Remarks by Director of Policy & Risk, Gerry Cross, at industry breakfast event IT and cybersecurity risks facing the financial services sector

24 January 2017 Speech

Cross Industry Guidance in respect of Information Technology and Cybersecurity Risks (September 2016)

Good morning ladies and gentlemen.

I would like to start by thanking you all for coming out this morning to this breakfast event on Information Technology (IT) and cybersecurity risks and risk management in the financial sector. We would like to say that our meticulous planning and forward thinking allowed us to coincide the timing of our event with the week that holds International Data Privacy day on the 28th January, but that might have been more a question of luck. Regardless of how it was achieved, it is apt timing as it reinforces one of our key objectives of increasing awareness of data and IT system security. 

1. Introduction

Firms are increasingly dependent on technology and firms, customers and markets are increasingly interconnected through technology. This brings new risks to the fore, such as IT and data security risks and intensifies existing ones. Just this month, the World Economic Forum published its 2017 Global Risks Report. Data fraud or theft and cyber-attacks ranked number five and six in their top ten global risks in terms of likelihood of occurrence.

Risks and opportunities around IT, fintech, cybersecurity, big data and data privacy are increasingly hot topics, both in the business and the regulatory world.

Cyber-attacks are an increasing and constantly evolving threat, presenting a major challenge to financial firms. Another challenge for some firms is addressing the complexities and risks of aging IT infrastructure while trying to be sufficiently agile to meet the growing consumer demand for digital service delivery. Firms are also facing a host of new regulation in the technology space. The new EU General Data Protection Regulation will increase regulatory requirements for firms but will also drive better solutions to maintain information security and data privacy, in a world where data is fast becoming the most valuable asset. In a similar vein, there is the forthcoming Network and Information Security Directive which aims to strengthen cyber resilience in the providers of critical services to economy.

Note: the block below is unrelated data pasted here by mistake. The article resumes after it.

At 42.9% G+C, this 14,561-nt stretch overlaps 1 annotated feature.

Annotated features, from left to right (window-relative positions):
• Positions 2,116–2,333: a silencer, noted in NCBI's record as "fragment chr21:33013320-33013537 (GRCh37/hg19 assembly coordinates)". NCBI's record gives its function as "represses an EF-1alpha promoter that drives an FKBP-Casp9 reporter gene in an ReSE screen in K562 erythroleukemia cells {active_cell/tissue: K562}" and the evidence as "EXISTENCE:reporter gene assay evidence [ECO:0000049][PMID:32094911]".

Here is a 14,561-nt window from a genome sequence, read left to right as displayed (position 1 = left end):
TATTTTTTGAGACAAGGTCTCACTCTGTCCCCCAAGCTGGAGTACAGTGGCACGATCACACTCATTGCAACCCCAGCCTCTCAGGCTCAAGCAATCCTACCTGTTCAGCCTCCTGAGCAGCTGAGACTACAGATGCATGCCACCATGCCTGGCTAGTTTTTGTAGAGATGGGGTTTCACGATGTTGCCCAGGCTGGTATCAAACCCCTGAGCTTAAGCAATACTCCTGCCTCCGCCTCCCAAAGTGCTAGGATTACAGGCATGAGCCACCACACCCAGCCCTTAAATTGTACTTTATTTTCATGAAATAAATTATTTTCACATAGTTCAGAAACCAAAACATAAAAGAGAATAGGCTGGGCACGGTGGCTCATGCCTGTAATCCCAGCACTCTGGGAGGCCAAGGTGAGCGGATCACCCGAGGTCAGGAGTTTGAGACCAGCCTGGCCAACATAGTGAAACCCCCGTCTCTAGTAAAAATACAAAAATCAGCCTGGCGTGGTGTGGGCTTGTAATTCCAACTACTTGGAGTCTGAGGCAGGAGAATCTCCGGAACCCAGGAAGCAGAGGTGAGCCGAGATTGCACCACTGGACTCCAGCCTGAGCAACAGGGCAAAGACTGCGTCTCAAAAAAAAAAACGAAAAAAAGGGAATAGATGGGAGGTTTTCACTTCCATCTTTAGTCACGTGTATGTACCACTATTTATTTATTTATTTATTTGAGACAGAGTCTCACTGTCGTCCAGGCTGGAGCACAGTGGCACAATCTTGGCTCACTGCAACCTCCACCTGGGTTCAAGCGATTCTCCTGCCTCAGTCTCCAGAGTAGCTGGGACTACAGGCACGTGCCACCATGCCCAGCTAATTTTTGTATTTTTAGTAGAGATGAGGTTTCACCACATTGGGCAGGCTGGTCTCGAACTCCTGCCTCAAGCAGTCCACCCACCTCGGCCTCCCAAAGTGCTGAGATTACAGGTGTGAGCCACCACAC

IT is a core enabler for most if not all financial services provision today but it is also fast becoming a driver of the business strategy. Developments in technology will bring business opportunities but will increase the breadth and complexity of threats and vulnerabilities that firms must handle.

2. Central Bank Approach

For the Central Bank, the risks associated with the management of IT and cybersecurity are a key concern given their potential to have serious implications for the prudential soundness of firms, consumer protection and, more broadly, financial stability and the reputation of the Irish financial system.

So what have we been doing in the Central Bank in response to this?  The Central Bank is requiring firms to take actions to better address IT related risks. While we would have, for many years now, assessed operational risk within firms, we have over the recent period strengthened and sharpened our focus on IT and cybersecurity risk. This evolution has been manifested in a number of ways, including: 

  • Enhanced supervisory engagements on IT related risks through onsite inspection teams, thematic reviews, targeted and ongoing supervisory engagement on operational, governance and strategic risks;
  • The enhancement of our IT onsite inspection capabilities;
  • The publication of Cross Industry Guidance on IT and Cybersecurity Risks in September last year – a copy of which is in your conference packs;